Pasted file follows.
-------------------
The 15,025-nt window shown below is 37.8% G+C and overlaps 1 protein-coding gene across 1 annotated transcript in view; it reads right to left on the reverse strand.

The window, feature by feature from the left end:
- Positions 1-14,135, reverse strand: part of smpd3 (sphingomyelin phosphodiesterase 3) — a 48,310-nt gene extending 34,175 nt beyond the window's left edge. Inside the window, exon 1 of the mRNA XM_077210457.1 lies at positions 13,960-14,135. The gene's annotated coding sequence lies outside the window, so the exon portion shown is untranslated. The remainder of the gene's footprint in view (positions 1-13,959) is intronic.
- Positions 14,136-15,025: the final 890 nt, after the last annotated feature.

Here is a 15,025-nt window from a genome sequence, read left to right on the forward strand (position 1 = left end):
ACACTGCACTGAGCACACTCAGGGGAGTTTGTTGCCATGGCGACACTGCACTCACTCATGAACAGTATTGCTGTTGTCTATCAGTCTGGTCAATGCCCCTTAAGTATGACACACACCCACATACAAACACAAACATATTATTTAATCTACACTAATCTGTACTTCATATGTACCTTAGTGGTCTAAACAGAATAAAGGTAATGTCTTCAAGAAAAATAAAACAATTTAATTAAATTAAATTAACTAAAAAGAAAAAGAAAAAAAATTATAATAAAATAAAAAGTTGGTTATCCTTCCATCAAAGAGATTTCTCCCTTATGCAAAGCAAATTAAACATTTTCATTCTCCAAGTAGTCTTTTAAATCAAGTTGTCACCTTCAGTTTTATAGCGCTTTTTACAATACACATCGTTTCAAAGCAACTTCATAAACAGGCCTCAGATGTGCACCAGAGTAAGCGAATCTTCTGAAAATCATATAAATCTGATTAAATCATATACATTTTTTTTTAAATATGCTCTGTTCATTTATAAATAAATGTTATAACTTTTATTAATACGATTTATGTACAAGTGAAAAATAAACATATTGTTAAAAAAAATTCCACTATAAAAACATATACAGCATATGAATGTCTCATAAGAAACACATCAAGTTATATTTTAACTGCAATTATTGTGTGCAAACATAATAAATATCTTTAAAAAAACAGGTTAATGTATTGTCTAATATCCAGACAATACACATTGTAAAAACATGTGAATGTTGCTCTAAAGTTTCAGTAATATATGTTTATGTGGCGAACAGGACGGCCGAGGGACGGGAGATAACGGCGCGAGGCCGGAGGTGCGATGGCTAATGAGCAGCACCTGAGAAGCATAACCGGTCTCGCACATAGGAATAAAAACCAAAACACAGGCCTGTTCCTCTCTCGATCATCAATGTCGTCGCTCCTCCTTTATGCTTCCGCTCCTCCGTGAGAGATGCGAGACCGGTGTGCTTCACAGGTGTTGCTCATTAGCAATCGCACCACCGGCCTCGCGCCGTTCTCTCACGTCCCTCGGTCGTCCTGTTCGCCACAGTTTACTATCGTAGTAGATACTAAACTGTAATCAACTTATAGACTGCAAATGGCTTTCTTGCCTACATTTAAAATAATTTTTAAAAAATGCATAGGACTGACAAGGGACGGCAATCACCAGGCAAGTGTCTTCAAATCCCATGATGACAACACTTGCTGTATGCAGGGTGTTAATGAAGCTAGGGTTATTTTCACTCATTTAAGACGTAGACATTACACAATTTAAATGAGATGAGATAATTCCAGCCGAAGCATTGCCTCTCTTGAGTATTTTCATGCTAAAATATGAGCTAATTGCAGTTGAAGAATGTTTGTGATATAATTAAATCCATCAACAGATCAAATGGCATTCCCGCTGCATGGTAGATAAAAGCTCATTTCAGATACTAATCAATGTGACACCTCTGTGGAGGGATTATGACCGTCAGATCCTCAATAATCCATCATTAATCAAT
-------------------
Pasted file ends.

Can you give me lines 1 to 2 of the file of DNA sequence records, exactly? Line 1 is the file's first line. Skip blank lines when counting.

The 15,025-nt window shown below is 37.8% G+C and overlaps 1 protein-coding gene across 1 annotated transcript in view; it reads right to left on the reverse strand.

The window, feature by feature from the left end: